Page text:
An increase in heavy rainfall in recent years has made debris flows a frequent problem in Japan. We'll look at research underway to help with their early detection and explore ways to protect lives.In recent years, debris flows have become more frequent in Japan due to an increase in heavy rainfall. Given that about 70% of Japan's land area is covered by mountains and forests, they have become a significant issue. After large-scale debris flows struck parts of Hiroshima Prefecture in 2014 and 2018, scientists found that debris flows tend to start out small and then repeatedly recur, causing significant damage. Research is now underway to determine the locations where debris flows are likely to occur based on topographical and geological data, and install sensors that can detect the very first debris flow. Information from these sensors can then help residents evacuate as quickly as possible. In this program, we'll introduce the latest research to save lives from debris flows.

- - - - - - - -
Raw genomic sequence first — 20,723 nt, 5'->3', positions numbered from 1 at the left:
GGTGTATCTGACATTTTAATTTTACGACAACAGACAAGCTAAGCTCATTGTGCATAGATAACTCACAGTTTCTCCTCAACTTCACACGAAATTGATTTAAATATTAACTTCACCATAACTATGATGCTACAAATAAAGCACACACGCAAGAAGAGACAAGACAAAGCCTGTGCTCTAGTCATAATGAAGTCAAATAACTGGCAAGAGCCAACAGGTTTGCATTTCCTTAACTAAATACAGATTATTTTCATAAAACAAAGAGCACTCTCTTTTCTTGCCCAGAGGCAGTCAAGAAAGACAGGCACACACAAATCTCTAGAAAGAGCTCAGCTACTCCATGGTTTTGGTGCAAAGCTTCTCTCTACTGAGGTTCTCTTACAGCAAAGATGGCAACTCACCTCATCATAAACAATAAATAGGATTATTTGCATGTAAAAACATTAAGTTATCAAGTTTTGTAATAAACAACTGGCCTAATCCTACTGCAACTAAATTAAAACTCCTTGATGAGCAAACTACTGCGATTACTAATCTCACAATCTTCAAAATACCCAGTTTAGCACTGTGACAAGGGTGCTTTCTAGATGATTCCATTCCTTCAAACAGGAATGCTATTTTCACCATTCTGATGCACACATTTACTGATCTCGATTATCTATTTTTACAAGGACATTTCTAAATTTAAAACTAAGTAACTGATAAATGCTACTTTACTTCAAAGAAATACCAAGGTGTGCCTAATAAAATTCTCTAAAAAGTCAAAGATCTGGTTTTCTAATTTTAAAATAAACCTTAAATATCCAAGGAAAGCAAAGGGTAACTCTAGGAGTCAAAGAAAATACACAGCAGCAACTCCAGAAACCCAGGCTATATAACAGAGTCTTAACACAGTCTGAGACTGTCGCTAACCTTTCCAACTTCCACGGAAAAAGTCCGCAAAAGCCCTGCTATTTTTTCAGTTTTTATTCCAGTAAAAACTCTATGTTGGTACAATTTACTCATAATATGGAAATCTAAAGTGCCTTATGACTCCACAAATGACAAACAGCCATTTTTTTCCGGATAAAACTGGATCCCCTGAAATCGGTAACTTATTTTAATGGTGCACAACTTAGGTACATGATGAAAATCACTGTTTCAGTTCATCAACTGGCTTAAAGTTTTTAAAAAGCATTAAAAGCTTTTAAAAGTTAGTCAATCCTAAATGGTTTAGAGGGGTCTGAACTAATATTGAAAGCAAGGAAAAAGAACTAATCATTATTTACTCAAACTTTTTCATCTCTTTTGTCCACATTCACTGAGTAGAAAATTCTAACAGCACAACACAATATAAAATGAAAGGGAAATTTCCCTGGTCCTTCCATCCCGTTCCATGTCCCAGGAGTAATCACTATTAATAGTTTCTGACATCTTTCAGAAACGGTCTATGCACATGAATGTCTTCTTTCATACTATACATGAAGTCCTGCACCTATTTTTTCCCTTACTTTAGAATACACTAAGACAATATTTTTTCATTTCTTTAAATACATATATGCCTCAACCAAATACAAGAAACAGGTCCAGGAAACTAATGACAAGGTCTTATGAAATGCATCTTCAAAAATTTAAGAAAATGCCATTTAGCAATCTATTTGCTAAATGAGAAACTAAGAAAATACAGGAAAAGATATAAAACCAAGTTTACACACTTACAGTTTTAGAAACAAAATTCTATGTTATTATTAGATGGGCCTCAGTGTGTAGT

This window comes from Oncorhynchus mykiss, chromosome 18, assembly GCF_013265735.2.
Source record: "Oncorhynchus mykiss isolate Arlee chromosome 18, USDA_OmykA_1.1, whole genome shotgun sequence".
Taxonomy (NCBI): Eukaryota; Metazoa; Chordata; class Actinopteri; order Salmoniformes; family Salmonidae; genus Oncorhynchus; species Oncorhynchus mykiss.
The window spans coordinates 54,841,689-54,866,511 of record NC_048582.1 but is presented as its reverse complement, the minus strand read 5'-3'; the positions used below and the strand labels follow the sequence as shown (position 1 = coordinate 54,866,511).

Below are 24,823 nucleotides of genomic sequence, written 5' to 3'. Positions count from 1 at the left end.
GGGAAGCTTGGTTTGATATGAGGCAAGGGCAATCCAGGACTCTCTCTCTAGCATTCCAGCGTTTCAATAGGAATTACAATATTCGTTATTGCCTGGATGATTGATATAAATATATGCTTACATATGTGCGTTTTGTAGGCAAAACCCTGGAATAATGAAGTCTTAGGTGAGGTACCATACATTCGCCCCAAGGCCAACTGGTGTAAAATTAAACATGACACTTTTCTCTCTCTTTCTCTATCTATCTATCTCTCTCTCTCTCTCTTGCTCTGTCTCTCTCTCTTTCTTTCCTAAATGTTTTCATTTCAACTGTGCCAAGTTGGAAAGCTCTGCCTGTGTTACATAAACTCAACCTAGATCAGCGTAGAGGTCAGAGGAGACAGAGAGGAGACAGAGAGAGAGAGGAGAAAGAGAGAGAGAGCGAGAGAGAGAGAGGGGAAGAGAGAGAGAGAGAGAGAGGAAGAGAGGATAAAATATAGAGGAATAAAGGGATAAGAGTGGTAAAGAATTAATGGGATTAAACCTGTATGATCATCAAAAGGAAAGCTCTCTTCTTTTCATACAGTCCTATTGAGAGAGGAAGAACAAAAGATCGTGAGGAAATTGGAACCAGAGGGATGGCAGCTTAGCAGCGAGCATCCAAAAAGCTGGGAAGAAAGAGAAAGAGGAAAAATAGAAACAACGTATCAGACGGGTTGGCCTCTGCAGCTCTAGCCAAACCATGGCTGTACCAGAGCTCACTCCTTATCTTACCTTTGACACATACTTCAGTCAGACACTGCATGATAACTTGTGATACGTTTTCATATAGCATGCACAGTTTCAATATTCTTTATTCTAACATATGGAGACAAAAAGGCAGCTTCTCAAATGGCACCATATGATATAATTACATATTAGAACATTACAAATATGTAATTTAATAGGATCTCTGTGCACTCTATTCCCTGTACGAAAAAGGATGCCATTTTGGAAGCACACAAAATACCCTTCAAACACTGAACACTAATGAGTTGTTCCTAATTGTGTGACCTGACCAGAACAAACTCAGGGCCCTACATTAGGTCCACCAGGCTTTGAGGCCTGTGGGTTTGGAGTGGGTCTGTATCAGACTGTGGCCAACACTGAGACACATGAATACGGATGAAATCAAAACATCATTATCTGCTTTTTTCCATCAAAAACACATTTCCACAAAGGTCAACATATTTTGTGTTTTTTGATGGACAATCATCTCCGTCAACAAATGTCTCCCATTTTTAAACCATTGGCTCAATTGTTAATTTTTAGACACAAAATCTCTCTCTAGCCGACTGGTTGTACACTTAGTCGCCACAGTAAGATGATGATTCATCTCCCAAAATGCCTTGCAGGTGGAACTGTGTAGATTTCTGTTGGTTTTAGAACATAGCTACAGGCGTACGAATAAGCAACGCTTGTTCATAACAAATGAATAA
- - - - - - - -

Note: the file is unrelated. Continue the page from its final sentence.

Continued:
Damage in Hiroshima from the 2014 debris flows
Debris flow sensor installation
Screenshot of information from the debris flow sensors